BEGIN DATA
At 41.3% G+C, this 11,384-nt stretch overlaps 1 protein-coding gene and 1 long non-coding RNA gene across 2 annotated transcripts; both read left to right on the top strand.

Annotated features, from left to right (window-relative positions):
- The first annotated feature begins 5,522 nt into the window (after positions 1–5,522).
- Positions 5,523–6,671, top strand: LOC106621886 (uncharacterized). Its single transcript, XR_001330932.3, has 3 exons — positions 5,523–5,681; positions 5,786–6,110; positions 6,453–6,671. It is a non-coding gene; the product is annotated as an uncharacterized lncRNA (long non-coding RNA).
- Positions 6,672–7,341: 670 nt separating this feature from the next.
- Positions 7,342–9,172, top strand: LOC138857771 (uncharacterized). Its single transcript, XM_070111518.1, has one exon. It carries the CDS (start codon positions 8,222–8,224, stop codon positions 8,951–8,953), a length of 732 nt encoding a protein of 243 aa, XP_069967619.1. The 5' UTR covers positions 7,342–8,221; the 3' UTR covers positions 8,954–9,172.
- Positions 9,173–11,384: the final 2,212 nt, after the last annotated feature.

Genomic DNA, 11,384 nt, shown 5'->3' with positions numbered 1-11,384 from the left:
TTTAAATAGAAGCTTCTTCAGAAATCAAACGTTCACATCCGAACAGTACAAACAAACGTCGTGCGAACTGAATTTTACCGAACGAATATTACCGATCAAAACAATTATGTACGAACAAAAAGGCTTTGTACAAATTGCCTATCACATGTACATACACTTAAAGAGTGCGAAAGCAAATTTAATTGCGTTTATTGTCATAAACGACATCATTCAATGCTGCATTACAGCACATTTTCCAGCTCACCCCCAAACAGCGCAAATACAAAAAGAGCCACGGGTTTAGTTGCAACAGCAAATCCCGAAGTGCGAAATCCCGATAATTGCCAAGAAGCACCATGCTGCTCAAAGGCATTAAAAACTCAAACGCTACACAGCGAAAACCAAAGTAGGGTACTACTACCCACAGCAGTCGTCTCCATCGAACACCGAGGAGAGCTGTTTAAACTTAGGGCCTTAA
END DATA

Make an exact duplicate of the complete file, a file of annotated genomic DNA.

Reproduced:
At 41.3% G+C, this 11,384-nt stretch overlaps 1 protein-coding gene and 1 long non-coding RNA gene across 2 annotated transcripts; both read left to right on the top strand.

Annotated features, from left to right (window-relative positions):
- The first annotated feature begins 5,522 nt into the window (after positions 1–5,522).
- Positions 5,523–6,671, top strand: LOC106621886 (uncharacterized). Its single transcript, XR_001330932.3, has 3 exons — positions 5,523–5,681; positions 5,786–6,110; positions 6,453–6,671. It is a non-coding gene; the product is annotated as an uncharacterized lncRNA (long non-coding RNA).
- Positions 6,672–7,341: 670 nt separating this feature from the next.
- Positions 7,342–9,172, top strand: LOC138857771 (uncharacterized). Its single transcript, XM_070111518.1, has one exon. It carries the CDS (start codon positions 8,222–8,224, stop codon positions 8,951–8,953), a length of 732 nt encoding a protein of 243 aa, XP_069967619.1. The 5' UTR covers positions 7,342–8,221; the 3' UTR covers positions 8,954–9,172.
- Positions 9,173–11,384: the final 2,212 nt, after the last annotated feature.

Genomic DNA, 11,384 nt, shown 5'->3' with positions numbered 1-11,384 from the left:
TTTAAATAGAAGCTTCTTCAGAAATCAAACGTTCACATCCGAACAGTACAAACAAACGTCGTGCGAACTGAATTTTACCGAACGAATATTACCGATCAAAACAATTATGTACGAACAAAAAGGCTTTGTACAAATTGCCTATCACATGTACATACACTTAAAGAGTGCGAAAGCAAATTTAATTGCGTTTATTGTCATAAACGACATCATTCAATGCTGCATTACAGCACATTTTCCAGCTCACCCCCAAACAGCGCAAATACAAAAAGAGCCACGGGTTTAGTTGCAACAGCAAATCCCGAAGTGCGAAATCCCGATAATTGCCAAGAAGCACCATGCTGCTCAAAGGCATTAAAAACTCAAACGCTACACAGCGAAAACCAAAGTAGGGTACTACTACCCACAGCAGTCGTCTCCATCGAACACCGAGGAGAGCTGTTTAAACTTAGGGCCTTAA